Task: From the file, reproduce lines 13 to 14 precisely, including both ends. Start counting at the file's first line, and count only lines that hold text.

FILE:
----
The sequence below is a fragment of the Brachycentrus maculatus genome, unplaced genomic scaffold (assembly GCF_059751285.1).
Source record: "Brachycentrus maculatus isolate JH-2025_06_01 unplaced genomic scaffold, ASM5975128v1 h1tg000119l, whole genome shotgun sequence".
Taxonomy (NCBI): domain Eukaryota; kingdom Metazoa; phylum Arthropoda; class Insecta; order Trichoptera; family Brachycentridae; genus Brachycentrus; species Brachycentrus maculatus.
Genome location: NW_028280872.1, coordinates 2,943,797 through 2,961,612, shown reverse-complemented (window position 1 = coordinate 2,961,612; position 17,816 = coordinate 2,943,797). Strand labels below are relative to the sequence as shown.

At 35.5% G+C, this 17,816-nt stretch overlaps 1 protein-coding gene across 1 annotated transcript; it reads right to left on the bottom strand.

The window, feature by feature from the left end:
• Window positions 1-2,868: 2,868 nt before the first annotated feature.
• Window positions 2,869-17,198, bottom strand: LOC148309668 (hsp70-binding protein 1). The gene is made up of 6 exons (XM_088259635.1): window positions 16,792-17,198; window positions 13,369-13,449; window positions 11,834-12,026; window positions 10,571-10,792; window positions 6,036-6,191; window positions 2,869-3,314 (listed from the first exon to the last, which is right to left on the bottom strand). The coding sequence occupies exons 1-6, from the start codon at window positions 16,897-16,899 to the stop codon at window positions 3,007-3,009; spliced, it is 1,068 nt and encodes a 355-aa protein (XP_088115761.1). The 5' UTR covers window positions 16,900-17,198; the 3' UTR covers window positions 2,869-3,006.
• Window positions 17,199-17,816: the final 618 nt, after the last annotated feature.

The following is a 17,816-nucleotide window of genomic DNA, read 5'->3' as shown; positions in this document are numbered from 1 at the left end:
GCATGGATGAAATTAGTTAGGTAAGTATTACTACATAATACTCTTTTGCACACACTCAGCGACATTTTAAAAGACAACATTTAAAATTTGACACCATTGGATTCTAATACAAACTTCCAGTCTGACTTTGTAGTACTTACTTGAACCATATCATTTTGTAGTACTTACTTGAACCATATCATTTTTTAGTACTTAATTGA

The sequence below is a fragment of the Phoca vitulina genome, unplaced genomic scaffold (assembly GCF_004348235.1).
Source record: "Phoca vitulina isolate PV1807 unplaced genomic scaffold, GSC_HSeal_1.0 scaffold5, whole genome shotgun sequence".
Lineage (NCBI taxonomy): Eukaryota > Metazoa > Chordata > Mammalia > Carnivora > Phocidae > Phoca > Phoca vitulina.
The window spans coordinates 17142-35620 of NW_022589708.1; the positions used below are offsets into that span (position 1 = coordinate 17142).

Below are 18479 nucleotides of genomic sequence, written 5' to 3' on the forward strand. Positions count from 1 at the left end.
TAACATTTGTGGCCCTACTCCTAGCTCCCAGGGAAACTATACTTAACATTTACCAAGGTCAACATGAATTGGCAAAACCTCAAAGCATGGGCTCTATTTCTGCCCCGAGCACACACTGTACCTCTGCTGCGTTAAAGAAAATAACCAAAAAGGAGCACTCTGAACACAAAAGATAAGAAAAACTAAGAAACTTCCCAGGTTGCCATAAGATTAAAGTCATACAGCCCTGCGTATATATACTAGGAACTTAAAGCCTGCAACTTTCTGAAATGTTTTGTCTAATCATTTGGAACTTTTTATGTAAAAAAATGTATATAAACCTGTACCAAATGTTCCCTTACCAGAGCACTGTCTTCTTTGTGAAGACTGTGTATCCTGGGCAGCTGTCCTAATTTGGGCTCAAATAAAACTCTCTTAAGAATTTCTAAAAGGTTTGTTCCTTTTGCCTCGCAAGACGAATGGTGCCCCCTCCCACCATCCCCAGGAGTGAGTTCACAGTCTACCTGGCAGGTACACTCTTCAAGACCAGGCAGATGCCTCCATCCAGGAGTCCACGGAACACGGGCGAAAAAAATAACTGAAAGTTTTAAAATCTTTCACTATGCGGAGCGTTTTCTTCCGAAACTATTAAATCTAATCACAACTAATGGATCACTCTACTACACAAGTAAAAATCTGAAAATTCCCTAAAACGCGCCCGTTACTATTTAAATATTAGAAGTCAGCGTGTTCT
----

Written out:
Source record: "Phoca vitulina isolate PV1807 unplaced genomic scaffold, GSC_HSeal_1.0 scaffold5, whole genome shotgun sequence".
Lineage (NCBI taxonomy): Eukaryota > Metazoa > Chordata > Mammalia > Carnivora > Phocidae > Phoca > Phoca vitulina.